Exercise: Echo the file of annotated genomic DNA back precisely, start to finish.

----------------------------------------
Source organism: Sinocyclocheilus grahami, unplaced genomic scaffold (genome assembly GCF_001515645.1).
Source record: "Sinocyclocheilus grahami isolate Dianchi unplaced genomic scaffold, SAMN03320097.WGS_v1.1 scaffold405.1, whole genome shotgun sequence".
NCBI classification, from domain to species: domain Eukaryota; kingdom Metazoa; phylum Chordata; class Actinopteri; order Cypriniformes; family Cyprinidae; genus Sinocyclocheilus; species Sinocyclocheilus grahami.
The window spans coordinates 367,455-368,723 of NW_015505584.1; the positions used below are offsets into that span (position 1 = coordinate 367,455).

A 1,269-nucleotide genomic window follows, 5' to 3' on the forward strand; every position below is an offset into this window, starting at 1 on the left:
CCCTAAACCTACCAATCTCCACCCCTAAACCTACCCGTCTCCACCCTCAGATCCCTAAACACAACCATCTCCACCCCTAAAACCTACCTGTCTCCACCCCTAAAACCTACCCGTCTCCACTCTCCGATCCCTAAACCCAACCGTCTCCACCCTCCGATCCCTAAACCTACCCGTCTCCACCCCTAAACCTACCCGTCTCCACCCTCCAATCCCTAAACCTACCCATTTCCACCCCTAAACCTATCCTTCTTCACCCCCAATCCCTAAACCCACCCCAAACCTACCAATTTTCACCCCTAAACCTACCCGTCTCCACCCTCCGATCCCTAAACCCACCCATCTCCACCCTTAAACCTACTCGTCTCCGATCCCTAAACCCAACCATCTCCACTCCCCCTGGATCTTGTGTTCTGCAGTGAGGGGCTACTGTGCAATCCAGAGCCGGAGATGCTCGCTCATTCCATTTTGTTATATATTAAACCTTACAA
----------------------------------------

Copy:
Source organism: Sinocyclocheilus grahami, unplaced genomic scaffold (genome assembly GCF_001515645.1).
Source record: "Sinocyclocheilus grahami isolate Dianchi unplaced genomic scaffold, SAMN03320097.WGS_v1.1 scaffold405.1, whole genome shotgun sequence".
NCBI classification, from domain to species: domain Eukaryota; kingdom Metazoa; phylum Chordata; class Actinopteri; order Cypriniformes; family Cyprinidae; genus Sinocyclocheilus; species Sinocyclocheilus grahami.
The window spans coordinates 367,455-368,723 of NW_015505584.1; the positions used below are offsets into that span (position 1 = coordinate 367,455).

A 1,269-nucleotide genomic window follows, 5' to 3' on the forward strand; every position below is an offset into this window, starting at 1 on the left:
CCCTAAACCTACCAATCTCCACCCCTAAACCTACCCGTCTCCACCCTCAGATCCCTAAACACAACCATCTCCACCCCTAAAACCTACCTGTCTCCACCCCTAAAACCTACCCGTCTCCACTCTCCGATCCCTAAACCCAACCGTCTCCACCCTCCGATCCCTAAACCTACCCGTCTCCACCCCTAAACCTACCCGTCTCCACCCTCCAATCCCTAAACCTACCCATTTCCACCCCTAAACCTATCCTTCTTCACCCCCAATCCCTAAACCCACCCCAAACCTACCAATTTTCACCCCTAAACCTACCCGTCTCCACCCTCCGATCCCTAAACCCACCCATCTCCACCCTTAAACCTACTCGTCTCCGATCCCTAAACCCAACCATCTCCACTCCCCCTGGATCTTGTGTTCTGCAGTGAGGGGCTACTGTGCAATCCAGAGCCGGAGATGCTCGCTCATTCCATTTTGTTATATATTAAACCTTACAA